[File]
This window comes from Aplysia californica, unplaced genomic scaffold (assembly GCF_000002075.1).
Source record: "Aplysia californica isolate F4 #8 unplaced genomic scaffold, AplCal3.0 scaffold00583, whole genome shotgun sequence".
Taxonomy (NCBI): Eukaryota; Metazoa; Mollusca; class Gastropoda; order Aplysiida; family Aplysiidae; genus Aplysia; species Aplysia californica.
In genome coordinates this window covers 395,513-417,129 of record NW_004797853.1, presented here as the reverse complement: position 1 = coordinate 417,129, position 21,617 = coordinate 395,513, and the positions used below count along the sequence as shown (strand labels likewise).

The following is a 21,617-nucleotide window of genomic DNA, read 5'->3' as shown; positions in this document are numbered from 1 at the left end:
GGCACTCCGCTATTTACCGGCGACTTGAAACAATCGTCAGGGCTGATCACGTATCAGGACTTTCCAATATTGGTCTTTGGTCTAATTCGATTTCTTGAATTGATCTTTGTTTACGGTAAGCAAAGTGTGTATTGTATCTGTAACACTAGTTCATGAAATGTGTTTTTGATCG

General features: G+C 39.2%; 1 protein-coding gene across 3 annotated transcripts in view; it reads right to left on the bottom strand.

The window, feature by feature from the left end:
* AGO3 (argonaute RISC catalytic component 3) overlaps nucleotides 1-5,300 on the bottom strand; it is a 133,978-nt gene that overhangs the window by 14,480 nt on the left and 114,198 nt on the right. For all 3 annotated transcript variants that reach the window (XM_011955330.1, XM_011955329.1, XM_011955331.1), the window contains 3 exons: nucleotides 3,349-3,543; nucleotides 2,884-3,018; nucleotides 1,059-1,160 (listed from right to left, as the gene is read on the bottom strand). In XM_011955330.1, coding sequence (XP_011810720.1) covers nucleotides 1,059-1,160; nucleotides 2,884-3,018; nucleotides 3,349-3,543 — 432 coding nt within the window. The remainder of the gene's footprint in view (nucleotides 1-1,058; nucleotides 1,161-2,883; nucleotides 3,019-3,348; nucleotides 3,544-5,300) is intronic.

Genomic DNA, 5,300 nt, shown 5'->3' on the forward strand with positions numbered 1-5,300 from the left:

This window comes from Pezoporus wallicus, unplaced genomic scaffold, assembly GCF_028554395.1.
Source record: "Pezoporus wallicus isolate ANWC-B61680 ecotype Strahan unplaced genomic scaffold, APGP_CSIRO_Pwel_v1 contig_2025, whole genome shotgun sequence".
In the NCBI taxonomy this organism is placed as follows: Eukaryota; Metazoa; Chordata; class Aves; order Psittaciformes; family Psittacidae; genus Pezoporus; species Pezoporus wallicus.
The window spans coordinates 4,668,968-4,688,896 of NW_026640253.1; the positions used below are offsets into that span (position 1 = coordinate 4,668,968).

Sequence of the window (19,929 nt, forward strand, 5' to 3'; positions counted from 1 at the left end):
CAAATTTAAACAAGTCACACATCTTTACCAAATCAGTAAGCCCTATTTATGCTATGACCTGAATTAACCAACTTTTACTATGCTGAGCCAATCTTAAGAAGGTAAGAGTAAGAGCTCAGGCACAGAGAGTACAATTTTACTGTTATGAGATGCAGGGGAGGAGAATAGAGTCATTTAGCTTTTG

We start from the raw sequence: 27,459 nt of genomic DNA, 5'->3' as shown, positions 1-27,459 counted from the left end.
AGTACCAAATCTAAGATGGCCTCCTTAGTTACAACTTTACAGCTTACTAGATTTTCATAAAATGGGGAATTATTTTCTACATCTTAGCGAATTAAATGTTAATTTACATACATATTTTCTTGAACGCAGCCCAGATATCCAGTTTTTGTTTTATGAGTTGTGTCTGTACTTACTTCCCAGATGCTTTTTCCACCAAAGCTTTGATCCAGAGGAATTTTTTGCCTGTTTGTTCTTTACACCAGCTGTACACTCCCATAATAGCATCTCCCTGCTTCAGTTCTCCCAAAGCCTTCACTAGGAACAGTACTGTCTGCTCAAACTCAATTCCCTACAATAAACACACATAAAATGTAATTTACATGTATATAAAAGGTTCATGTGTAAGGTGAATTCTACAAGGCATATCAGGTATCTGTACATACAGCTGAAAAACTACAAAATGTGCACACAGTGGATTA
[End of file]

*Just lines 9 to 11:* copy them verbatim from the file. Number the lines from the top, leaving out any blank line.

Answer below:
* AGO3 (argonaute RISC catalytic component 3) overlaps nucleotides 1-5,300 on the bottom strand; it is a 133,978-nt gene that overhangs the window by 14,480 nt on the left and 114,198 nt on the right. For all 3 annotated transcript variants that reach the window (XM_011955330.1, XM_011955329.1, XM_011955331.1), the window contains 3 exons: nucleotides 3,349-3,543; nucleotides 2,884-3,018; nucleotides 1,059-1,160 (listed from right to left, as the gene is read on the bottom strand). In XM_011955330.1, coding sequence (XP_011810720.1) covers nucleotides 1,059-1,160; nucleotides 2,884-3,018; nucleotides 3,349-3,543 — 432 coding nt within the window. The remainder of the gene's footprint in view (nucleotides 1-1,058; nucleotides 1,161-2,883; nucleotides 3,019-3,348; nucleotides 3,544-5,300) is intronic.

Genomic DNA, 5,300 nt, shown 5'->3' on the forward strand with positions numbered 1-5,300 from the left:

This window comes from Pezoporus wallicus, unplaced genomic scaffold, assembly GCF_028554395.1.